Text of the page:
Beyond the Basics: 3 Things Home Health Providers Should Know About PDGM

There are a variety of technical changes and nuances home health providers need to be aware of before the new Patient-Driven Groupings Model (PDGM) goes into effect in 2020.

The Centers for Medicare & Medicaid Services (CMS) released details of its home health payment reform plan in its July 2 proposed rule. In its initial announcement, CMS broadly highlighted how PDGM is meant to better align reimbursement with patient needs and address payment incentives found within the current system. Since then, industry experts have been able to break down some of the most notable proposed changes—which together will be far-reaching.

“This will revolutionize how home care operates,” William Dombi, president of the National Association of Home Care & Hospice (NAHC), said during the association’s 2018 Financial Management Conference. “If I had to give you one piece of advice for if this model comes into play, it’s have a balance of patients … [because] any time you have a balance, you’re going to be safer from changes.”


Budget neutral home health payment reform was mandated under the Bipartisan Budget Act of 2018.

Home Health Care News already covered how PDGM seeks to eliminate therapy volume as a payment rate determinate.

Here are three additional aspects of PDGM that policy experts say agencies need to start thinking about—and preparing for—now.


PDGM halves 60-day unit to 30, but that won’t change certification, OASIS

If implemented, PDGM would change the unit of payment for home health agencies from a 60-day episode of care to 30-day periods of care within a larger episode.

The change from a 60-payment unit to a 30-day unit was also included in the Home Health Groupings Model (HHGM), and it’s something that has become a must-have for Congress, Dombi said.

“This was one of those simplistic things where people heard that 28% of patients were off service in 30 days or less,” he said. “People then concluded that meant they were paying you double if they were paying for a 60-day episode, twice as much as they needed to. The reality is they were paying you for the resources that were used over 60 days, whether they were front-loaded or not.”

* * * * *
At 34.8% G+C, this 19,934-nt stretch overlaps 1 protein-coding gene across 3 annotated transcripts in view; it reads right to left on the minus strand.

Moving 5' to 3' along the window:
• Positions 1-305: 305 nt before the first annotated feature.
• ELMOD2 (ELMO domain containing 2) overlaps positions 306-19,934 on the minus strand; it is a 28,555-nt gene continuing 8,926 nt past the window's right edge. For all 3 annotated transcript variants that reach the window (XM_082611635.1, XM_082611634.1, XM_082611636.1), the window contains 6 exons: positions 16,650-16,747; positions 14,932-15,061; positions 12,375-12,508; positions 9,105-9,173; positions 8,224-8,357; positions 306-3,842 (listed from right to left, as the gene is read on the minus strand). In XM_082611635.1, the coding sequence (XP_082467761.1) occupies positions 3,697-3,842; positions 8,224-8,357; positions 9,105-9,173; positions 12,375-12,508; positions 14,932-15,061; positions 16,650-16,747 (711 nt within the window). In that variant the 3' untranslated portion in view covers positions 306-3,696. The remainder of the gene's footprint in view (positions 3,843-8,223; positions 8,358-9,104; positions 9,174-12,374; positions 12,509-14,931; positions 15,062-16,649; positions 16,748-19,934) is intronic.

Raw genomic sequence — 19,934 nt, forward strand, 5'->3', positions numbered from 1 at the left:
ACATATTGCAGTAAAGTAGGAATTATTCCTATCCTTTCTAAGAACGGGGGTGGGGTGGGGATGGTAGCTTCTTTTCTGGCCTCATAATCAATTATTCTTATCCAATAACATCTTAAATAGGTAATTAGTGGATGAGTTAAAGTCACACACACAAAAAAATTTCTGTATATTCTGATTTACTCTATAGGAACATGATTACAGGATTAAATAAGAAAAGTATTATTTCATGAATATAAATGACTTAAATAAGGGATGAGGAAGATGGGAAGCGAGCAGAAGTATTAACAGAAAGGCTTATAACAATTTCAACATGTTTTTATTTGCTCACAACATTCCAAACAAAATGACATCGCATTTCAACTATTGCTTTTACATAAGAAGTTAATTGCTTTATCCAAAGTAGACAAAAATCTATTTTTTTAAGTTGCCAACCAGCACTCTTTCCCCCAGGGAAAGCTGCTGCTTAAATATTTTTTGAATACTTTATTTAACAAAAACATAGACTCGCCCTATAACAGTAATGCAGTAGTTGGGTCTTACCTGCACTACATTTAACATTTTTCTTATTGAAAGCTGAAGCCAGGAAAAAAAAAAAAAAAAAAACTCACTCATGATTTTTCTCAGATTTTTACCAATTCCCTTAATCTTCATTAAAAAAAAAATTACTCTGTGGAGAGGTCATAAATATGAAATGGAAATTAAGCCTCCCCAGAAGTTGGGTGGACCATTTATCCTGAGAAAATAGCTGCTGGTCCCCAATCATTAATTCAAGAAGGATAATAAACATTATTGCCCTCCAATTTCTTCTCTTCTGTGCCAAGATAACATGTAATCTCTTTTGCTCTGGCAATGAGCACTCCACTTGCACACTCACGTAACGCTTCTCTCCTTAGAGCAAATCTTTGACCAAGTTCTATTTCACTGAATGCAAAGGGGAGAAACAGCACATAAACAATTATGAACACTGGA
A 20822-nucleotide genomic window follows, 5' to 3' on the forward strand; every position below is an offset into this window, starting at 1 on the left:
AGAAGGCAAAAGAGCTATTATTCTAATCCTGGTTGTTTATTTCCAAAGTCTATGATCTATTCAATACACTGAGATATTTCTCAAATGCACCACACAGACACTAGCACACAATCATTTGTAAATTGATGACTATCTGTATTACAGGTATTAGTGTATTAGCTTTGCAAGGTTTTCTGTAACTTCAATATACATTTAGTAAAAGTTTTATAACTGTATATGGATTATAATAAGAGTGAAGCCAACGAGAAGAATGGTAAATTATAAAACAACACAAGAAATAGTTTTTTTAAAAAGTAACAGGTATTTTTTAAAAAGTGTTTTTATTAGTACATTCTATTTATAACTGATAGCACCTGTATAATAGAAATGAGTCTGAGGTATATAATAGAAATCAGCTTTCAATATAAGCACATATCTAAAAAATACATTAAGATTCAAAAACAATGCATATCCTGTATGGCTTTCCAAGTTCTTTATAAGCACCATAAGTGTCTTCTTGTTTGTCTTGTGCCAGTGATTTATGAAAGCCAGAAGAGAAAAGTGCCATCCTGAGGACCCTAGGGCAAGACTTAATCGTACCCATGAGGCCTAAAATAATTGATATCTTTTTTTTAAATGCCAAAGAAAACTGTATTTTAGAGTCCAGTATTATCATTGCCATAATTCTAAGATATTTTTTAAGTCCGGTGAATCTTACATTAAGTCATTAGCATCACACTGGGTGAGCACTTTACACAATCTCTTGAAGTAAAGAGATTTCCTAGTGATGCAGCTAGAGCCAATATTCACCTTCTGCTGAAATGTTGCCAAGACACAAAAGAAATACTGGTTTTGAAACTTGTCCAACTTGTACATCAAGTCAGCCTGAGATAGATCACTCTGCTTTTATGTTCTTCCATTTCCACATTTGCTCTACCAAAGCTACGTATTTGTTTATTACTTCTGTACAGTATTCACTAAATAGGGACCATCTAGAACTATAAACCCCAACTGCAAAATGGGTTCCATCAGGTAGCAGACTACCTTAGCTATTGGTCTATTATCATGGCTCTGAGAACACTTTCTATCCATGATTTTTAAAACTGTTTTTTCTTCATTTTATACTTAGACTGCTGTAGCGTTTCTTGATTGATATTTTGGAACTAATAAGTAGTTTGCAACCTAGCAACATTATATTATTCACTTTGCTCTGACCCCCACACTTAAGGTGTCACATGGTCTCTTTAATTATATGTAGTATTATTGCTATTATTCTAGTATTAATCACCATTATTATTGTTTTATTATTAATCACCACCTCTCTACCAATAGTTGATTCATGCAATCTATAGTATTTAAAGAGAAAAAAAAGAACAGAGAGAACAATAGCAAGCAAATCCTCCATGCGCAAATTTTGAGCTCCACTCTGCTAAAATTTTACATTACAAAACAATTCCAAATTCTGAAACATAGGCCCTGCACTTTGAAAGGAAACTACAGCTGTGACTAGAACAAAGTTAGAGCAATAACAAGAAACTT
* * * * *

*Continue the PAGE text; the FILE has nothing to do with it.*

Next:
Although the proposed payment reform halves the usual unit of payment, the normal 60-day certification period would remain unchanged, as would OASIS time points.

The patient plan of care would still correspond with that 60-day certification as well.

Big changes aimed at LUPAs

Currently, home health providers are hit with a Low Utilization Payment Adjustment (LUPA) claim if they provide four or fewer visits during a 60-day care episode to any category of patient. Instead of getting the full-episode payment, providers only receive a standardized per-visit payment, regardless of reason.

PDGM takes that universal four-or-fewer rule and breaks it down into 216 different scenarios.

“In this model, they didn’t get rid of the concept of LUPAs, but the way that thresholds are developed is very different,” Gina Mazza, a partner and director of regulatory and compliance services at Fazzi Associates, Inc., told HHCN. “Right now, there’s one threshold—four visits—for every patient in your organization, but in PDGM there’s a threshold that varies for every patient group.”

LUPA thresholds in CMS’ proposed payment model vary from two to six visits for every 30-day payment period. What that means is agencies used to a four-visit threshold over 60 days may have to start thinking about a 12-visit threshold over that same amount of time.